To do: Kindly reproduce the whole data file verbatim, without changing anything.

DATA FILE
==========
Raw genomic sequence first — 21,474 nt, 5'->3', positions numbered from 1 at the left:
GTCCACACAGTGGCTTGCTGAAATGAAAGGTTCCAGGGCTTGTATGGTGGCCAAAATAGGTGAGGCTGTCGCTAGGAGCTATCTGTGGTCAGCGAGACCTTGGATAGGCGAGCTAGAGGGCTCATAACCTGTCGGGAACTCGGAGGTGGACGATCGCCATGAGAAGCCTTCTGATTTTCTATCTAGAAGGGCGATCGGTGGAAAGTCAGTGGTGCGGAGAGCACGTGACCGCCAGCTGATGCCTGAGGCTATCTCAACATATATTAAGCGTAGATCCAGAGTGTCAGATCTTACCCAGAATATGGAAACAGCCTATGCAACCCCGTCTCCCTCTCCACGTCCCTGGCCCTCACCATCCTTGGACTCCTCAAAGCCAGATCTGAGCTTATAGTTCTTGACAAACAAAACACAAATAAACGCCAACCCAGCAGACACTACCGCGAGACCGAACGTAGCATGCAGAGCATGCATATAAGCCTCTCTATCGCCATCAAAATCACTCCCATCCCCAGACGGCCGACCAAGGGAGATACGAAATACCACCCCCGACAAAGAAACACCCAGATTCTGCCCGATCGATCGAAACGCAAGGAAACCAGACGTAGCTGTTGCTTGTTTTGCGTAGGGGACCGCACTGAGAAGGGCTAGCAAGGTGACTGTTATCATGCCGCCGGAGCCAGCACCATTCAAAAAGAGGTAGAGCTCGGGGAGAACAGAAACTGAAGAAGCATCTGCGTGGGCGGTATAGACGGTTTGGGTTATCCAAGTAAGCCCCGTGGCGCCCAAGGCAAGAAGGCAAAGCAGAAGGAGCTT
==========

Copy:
Raw genomic sequence first — 21,474 nt, 5'->3', positions numbered from 1 at the left:
GTCCACACAGTGGCTTGCTGAAATGAAAGGTTCCAGGGCTTGTATGGTGGCCAAAATAGGTGAGGCTGTCGCTAGGAGCTATCTGTGGTCAGCGAGACCTTGGATAGGCGAGCTAGAGGGCTCATAACCTGTCGGGAACTCGGAGGTGGACGATCGCCATGAGAAGCCTTCTGATTTTCTATCTAGAAGGGCGATCGGTGGAAAGTCAGTGGTGCGGAGAGCACGTGACCGCCAGCTGATGCCTGAGGCTATCTCAACATATATTAAGCGTAGATCCAGAGTGTCAGATCTTACCCAGAATATGGAAACAGCCTATGCAACCCCGTCTCCCTCTCCACGTCCCTGGCCCTCACCATCCTTGGACTCCTCAAAGCCAGATCTGAGCTTATAGTTCTTGACAAACAAAACACAAATAAACGCCAACCCAGCAGACACTACCGCGAGACCGAACGTAGCATGCAGAGCATGCATATAAGCCTCTCTATCGCCATCAAAATCACTCCCATCCCCAGACGGCCGACCAAGGGAGATACGAAATACCACCCCCGACAAAGAAACACCCAGATTCTGCCCGATCGATCGAAACGCAAGGAAACCAGACGTAGCTGTTGCTTGTTTTGCGTAGGGGACCGCACTGAGAAGGGCTAGCAAGGTGACTGTTATCATGCCGCCGGAGCCAGCACCATTCAAAAAGAGGTAGAGCTCGGGGAGAACAGAAACTGAAGAAGCATCTGCGTGGGCGGTATAGACGGTTTGGGTTATCCAAGTAAGCCCCGTGGCGCCCAAGGCAAGAAGGCAAAGCAGAAGGAGCTT